In mid-August, the Post reported that the Ministry of Economy and Finance’s plan to conduct a meeting to address growing fears about a potential bubble in Cambodia’s real estate sector. The ministry’s spokesman Mey Vann said that as long as prices were reasonable there would be no reason to worry, but was “afraid that the high prices are the result of speculation”. Participants at the meeting, which included the NBC and private developers, were expected to discuss rising debt in the sector, as well as overheating and lack of demand-driven growth. However, after the meeting on August 18, all stakeholders were a lot less cautious and downplayed these concerns, only agreeing to increase monitoring of the sector.
A plunge in Chinese markets sent jitters across global indices in August, but industry experts here remained cautious over whether there would be any residual impact on the Kingdom. Experts said there would be no major impact on the Cambodian economy, as most of the Chinese’s investment projects were long-term commitments, but small dips could be seen in tourist numbers, foreign investment and construction activity.
Petrol prices would make news again in September, with Prime Minister Hun Sen calling for a meeting with retailers to get them to reduce prices given a further dip in global oil prices since February. The Commerce Ministry, which took the lead on the issue, would over the next three months have meetings with each retailer, asking them for their import costs and pricing mechanisms, with the entire process culminating in the creation of a pricing mechanism that is still waiting for the prime minister’s approval.
With close to 20 million SIM cards in the country, telecom operators have seen stellar subscriber growth in the last few years. But a government directive asked operators to ensure that retailers collect the requisite identification documents before selling SIM cards. According to a Ministry of Posts and Telecommunications official, as many as 70 per cent of SIM cards in the country had no ID attached to them, and if documents weren’t submitted in three months time for these SIMs they would face termination. Telco operators told the Post that they have been abiding by these requirements; however in certain cases it was difficult to control third-party sellers.
Despite a boom in lending, the Cambodia Socio-Economic Survey 2014 said Cambodian household saw their debt increase by only 2 per cent. But rural household borrowings to service already existing loans nearly doubled, reaching $1,482, up from the $896 borrowed in 2013. Independent economist Srey Chanthy said rural indebtedness was a vicious cycle, as people would borrow more to service existing loans, especially among farmers. “If this trend continues, farmers could be in serious trouble, and it can affect the microfinance and rural financial sector,” Chanthy said.
In lighter news, Netflix, the world’s biggest internet television network, announced it would launch in Cambodia next year, as part of a global rollout. Once launched, Cambodians will be able to join other Netflix fans in enjoying the streaming service’s popular shows, such as House of Cards and Orange Is the New Black.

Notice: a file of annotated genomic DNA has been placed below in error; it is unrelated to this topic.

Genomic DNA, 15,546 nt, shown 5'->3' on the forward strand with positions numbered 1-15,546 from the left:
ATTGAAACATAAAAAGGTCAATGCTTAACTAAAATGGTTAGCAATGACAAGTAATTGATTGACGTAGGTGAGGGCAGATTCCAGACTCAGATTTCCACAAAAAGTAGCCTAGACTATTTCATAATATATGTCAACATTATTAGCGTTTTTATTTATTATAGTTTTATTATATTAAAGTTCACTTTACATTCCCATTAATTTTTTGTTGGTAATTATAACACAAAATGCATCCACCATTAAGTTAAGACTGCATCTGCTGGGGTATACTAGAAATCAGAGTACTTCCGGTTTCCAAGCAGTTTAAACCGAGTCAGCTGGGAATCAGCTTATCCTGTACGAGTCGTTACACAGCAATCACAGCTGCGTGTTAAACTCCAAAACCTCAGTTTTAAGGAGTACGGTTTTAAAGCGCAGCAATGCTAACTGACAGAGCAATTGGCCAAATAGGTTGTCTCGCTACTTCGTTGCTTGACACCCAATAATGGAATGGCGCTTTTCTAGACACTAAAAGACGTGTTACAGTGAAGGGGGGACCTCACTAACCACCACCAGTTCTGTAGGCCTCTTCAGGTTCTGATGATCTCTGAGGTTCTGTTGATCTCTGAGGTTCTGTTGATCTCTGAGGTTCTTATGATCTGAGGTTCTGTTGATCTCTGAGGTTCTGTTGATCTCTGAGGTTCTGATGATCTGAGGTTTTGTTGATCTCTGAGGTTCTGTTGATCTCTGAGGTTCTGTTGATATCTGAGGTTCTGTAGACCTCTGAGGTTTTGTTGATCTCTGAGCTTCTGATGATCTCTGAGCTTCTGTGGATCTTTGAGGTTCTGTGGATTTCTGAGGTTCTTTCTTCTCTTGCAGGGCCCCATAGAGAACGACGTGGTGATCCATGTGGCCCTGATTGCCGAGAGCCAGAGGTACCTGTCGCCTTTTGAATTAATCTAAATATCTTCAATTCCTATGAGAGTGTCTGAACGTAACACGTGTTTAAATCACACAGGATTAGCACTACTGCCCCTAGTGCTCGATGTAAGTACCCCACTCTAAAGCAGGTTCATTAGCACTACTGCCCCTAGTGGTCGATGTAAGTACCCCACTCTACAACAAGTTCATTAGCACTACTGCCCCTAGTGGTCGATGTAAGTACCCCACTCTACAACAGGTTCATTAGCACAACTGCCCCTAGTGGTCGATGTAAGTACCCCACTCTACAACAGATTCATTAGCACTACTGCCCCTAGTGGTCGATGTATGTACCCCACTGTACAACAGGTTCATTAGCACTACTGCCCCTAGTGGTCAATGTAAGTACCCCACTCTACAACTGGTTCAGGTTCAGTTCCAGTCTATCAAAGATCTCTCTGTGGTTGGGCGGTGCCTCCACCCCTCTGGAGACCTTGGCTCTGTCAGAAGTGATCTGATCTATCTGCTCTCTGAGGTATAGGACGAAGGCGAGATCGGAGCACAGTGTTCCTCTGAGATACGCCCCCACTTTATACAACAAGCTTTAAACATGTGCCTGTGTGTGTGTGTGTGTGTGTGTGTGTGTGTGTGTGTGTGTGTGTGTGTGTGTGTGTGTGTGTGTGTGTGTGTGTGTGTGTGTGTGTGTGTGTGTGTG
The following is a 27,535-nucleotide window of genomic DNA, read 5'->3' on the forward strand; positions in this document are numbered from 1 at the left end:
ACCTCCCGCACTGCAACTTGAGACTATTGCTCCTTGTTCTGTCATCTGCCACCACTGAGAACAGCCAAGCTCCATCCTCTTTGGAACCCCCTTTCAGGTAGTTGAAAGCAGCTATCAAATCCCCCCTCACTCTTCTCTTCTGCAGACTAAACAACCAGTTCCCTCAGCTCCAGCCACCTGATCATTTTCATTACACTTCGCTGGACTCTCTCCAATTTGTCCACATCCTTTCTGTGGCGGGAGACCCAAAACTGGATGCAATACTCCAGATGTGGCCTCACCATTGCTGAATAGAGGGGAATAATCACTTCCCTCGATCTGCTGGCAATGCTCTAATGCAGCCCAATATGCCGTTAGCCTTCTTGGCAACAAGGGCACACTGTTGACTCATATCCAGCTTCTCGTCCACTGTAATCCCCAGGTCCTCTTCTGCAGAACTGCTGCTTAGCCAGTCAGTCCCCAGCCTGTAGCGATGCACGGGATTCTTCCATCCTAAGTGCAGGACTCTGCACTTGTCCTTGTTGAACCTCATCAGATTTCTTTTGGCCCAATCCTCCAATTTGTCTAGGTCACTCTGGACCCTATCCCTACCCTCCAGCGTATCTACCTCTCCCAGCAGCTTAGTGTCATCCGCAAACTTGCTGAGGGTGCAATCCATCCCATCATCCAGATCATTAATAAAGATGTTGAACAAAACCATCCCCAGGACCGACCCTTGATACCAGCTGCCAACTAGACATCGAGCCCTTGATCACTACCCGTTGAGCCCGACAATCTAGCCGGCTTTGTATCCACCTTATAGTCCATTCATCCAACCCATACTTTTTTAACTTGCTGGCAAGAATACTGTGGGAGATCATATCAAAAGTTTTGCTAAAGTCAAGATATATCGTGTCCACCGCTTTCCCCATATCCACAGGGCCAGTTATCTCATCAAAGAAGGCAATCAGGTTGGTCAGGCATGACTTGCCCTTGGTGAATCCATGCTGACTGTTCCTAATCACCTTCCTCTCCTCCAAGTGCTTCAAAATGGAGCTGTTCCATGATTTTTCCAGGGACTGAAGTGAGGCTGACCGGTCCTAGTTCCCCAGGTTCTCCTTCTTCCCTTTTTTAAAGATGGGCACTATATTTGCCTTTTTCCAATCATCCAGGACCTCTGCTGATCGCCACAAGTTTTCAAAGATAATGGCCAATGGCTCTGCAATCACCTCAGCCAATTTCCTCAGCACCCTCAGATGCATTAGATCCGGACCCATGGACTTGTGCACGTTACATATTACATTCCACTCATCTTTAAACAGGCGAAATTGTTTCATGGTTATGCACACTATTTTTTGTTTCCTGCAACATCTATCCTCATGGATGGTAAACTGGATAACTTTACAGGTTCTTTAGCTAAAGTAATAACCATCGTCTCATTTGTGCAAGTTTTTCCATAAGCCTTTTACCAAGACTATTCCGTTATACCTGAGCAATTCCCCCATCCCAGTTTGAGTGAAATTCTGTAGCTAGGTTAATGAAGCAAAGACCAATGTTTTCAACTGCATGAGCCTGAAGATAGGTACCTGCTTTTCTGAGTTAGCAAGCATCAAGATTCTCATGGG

In one of the year’s biggest stories, 168 Chinese nationals were arrested and extradited in Sihanoukville on accusations of operating a transnational telecom extortion scam. Local immigration police and Chinese Interpol agents raided a villa and guesthouse in the coastal town who were accused of using an internet-based telephone system to extort money from victims back in China. The crackdown resulted in Chinese investors, workers and tourists leaving Sihanoukville en masse, causing an outcry from hotel and casino owners who claimed to have suffered major losses from the mass exodus. Owners even met with the provincial governor demanding evidence to prove that the Chinese nationals were part of the scam, adding that the incident had created a cloud of fear over the city.
In a major move on the tax front, the tax department moved to scrap the poorly regulated and grossly inefficient “estimated-tax” regime, moving all business taxpayers to the more stringent and formal “real” regime. Government documents accessed by the Post showed that the estimated regime was a resource hog, using 60 per cent of the state’s tax collectors to collect less than 1 per cent of its total tax revenue. Tax experts said that while it was a step in the right direction, its success would hinge on implementation by tax officials. Small and medium firms, who made up the bulk of the estimated regime, are now required to keep clean accounts, be open to audits and pay profit on tax and value added tax, as opposed to the old system where they would negotiate their taxes upfront with little or no compliance responsibilities.
In a major relief for the Cambodia Securities Exchange, the Phnom Penh Autonomous Port became the third listed company on the exchange, successfully raising $5.2 million. Its success was in part to a strategic decision to have a more rational valuation and generation of strong investor interest, which resulted in the IPO being oversubscribed 1.4 times. Despite the low volume of trading, securities firms said the low volume suggests that shares were in firm hands and investors were looking at the long haul. The CSX is expected to attract a few more listings in the New Year, most notably the Phnom Penh Special Economic Zone.
The year ended with the National Bank of Cambodia issuing a positive, but cautious, note on the economic prospects of the Kingdom. While citing strong growth in 2015, which it credited to comprehensive reforms and economic policies, it said erosion of export competitiveness, Vietnam’s recently-signed Trans Pacific Partnership and a slowdown in China and the EU were challenges that Cambodia needed to navigate.